With her debut novel, The Other Side of the Tracks, recently published, Charity Alyse is riding high. But her journey to becoming a published author was paved with rejections that started when she was 5 years old. Here’s how she used her voice and her words to launch her career as an author.

When Charity Alyse was a little girl, she loved to write. Always a voracious reader, Alyse liked to make some of her favorite stories her own. “I would re-create fairytales like Cinderella and Sleeping Beauty and put Black characters at the center—I would make a princess with micro braids. I just wanted see princesses and characters who looked like me,” Alyse recalls. “I was 5 years old, in kindergarten when I got my first rejection.”

It happened during recess. Alyse says she showed her kindergarten teacher one of her stories, and as soon as she began to read, her teacher’s face fell. The teacher told young Alyse that what she had created was actually plagiarism and warned her that it was a crime that could put her in prison. “She said, ‘No one will want to read these stories. You’re not going to be able to be an author writing stories like this.’ I cried and cried, and I threw away my stories. I remember I threw some in my cubby because I didn’t want the police coming in and arresting me,” Alyse recalls. “I remember everything about that conversation from the purple skirt suit she was wearing to where we were standing, because it was just so traumatizing.”

The Plot Thickens

That incident in kindergarten had a profound impact on Alyse. She basically stopped writing, although she still had an insatiable appetite for reading. By first grade, she was obsessed with the Junie B. Jones books, a series that centered on tales of almost 6-year-old Junie. She went to check out one of the books at her elementary school library when she had her second racially charged encounter with a teacher. “Back then, in order to check out the chapter books, we were asked to read some of the words inside. One of the girls in front of me was given one of the easy words,” she says. “The librarian looked at me and gave me one of the hardest words. I couldn’t read it, and I wasn’t allowed to check out the book.”

Having witnessed the interaction, Alyse’s first grade teacher wrote a note home, letting her mother know that her daughter had been the victim of a racist incident. The note suggested that, if she hadn’t already, it might be time to have a conversation with her daughter about racism. “My mom told me that people may treat me differently because of the color of my skin, but that it had nothing to do with the way God created me,” Alyse explains. “She told me it had nothing to do with how smart and beautiful I am or how I should see myself.”

Despite that guidance, Alyse had plenty of moments of self-doubt, including times when she wished she’d been born white. She describes feeling out of sync, unsure about identity as a Black girl who grew up the only Black girl in all-white spaces. Even when her parents made the decision to homeschool her, Alyse continued to confront confusing feelings about her identity. Watching TV shows and reading about characters in books who didn’t look like her left Alyse feeling uncertain about where she fit in. “I felt like I was too Black for the white people and too white for the Black people. I think that’s just how it is for a lot of people being Black in America.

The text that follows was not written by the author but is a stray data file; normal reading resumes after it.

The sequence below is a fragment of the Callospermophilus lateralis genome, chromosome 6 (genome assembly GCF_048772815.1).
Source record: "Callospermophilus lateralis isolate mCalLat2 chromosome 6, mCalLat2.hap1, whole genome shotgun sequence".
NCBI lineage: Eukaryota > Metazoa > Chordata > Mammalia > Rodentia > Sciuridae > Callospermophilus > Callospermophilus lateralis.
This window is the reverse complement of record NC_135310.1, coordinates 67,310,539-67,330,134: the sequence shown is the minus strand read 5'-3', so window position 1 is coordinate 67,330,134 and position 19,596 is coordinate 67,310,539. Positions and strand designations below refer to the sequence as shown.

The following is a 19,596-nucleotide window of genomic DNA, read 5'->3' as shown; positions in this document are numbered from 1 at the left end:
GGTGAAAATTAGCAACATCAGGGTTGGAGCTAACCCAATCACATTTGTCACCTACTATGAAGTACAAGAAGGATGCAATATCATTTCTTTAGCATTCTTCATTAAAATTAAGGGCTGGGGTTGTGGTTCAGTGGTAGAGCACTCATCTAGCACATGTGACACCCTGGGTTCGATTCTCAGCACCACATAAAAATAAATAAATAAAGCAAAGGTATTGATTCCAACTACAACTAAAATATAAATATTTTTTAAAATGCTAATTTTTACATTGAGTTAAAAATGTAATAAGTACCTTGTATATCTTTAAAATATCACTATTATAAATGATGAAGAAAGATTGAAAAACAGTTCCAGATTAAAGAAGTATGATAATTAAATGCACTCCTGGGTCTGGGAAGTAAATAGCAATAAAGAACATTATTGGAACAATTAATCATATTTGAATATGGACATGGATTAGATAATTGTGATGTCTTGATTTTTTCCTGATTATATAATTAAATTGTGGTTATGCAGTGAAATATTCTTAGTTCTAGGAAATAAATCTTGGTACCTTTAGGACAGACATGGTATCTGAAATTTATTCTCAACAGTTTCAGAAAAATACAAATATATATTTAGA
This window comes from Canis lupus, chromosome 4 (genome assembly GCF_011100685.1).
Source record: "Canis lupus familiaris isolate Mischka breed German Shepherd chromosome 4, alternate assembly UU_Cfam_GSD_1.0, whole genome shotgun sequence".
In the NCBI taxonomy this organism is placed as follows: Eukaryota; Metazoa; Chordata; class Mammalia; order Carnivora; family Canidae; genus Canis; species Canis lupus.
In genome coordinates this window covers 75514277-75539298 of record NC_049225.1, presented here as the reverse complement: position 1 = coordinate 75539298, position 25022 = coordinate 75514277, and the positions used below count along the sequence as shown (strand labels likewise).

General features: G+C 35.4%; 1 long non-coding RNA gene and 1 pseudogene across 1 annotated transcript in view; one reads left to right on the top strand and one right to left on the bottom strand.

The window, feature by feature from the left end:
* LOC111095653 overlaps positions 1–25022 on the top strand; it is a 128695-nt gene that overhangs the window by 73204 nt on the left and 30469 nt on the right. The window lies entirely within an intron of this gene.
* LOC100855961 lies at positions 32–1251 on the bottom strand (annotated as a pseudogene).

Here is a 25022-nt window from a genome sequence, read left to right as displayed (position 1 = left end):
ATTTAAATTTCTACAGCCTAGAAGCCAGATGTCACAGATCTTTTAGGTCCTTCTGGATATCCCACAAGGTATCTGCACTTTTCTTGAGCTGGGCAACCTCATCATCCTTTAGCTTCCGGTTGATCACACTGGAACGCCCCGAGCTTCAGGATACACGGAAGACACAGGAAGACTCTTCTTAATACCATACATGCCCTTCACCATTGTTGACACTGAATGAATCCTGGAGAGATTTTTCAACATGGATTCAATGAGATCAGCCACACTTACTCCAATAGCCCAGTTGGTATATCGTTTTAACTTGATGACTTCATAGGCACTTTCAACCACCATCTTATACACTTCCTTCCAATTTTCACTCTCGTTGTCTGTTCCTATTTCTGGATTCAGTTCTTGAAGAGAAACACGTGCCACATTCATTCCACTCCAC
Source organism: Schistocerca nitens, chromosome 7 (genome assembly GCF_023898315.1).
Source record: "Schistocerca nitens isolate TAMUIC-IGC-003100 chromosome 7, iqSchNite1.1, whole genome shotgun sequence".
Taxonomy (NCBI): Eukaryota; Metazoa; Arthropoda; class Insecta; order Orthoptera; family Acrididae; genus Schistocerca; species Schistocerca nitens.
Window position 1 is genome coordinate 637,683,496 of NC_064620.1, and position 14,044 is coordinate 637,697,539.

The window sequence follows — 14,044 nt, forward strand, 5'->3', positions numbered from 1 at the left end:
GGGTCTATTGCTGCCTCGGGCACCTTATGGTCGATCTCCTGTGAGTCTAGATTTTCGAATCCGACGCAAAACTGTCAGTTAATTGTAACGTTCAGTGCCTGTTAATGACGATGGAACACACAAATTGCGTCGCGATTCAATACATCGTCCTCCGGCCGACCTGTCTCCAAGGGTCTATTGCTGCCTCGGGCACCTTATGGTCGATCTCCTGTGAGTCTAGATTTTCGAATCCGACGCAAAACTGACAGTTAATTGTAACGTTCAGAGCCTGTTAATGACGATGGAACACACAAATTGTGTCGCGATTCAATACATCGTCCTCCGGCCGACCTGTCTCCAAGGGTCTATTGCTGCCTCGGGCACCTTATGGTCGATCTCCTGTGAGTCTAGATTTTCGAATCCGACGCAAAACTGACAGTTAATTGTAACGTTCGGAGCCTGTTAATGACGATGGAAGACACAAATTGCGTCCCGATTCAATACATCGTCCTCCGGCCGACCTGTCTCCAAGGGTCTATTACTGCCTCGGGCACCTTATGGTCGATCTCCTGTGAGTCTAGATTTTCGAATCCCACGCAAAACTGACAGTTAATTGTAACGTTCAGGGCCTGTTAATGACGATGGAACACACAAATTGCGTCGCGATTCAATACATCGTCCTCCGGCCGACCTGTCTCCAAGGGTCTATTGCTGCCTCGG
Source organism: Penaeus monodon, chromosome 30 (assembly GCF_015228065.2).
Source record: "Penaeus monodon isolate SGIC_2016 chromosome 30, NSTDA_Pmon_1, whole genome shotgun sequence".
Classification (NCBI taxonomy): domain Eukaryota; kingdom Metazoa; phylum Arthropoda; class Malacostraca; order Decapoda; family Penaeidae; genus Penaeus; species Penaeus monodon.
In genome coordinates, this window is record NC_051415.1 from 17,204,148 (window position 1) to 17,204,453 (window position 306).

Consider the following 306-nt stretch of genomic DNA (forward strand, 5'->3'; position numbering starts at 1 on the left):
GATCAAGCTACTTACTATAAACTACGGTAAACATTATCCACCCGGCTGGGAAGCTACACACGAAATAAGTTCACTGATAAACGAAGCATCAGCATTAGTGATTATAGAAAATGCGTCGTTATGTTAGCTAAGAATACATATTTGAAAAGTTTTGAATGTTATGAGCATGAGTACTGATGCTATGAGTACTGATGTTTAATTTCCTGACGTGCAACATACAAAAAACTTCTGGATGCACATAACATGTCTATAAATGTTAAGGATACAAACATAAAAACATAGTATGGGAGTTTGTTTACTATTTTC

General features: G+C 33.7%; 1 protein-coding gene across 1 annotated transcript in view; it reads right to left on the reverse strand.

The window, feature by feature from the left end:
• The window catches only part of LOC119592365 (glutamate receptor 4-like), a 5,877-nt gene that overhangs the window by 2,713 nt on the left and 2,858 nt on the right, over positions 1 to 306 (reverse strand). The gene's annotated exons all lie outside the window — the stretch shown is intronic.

“People around me kind of made me feel like I wasn’t truly Black because of the music that I listened to or the way I talk or the way I dress or the way I choose to wear my hair.”

Nevertheless, throughout her homeschooling and in pursuit of her undergraduate degree in English literature from Rowan University, Alyse continued to write. During her sophomore year, she took an African American literature class, learning about authors like Langston Hughes and Toni Morrison, who have had a profound impact on American literature. It was that experience that helped her find her identity as a writer. She learned about W.E.B. DuBois and his writing about “double consciousness,” which he described as a “twoness” of being “an American, a Negro; two warring ideals in one dark body, whose dogged strength alone keeps it from being torn asunder.”

Suddenly, pieces of her began to slide seamlessly into place. “I was uncovering those stories and unraveling the biographies of authors like [Invisible Man author] Ralph Ellison. I learned that a lot of Black people—especially during the Harlem Renaissance—were not being traditionally published, so they would get their own printing presses in their apartments and things like that,” she says. “Prior to that class, I was writing stories with main characters who were white. After that class, I finally started writing from the point of view of a Black woman, because I finally felt that I had permission to do it.”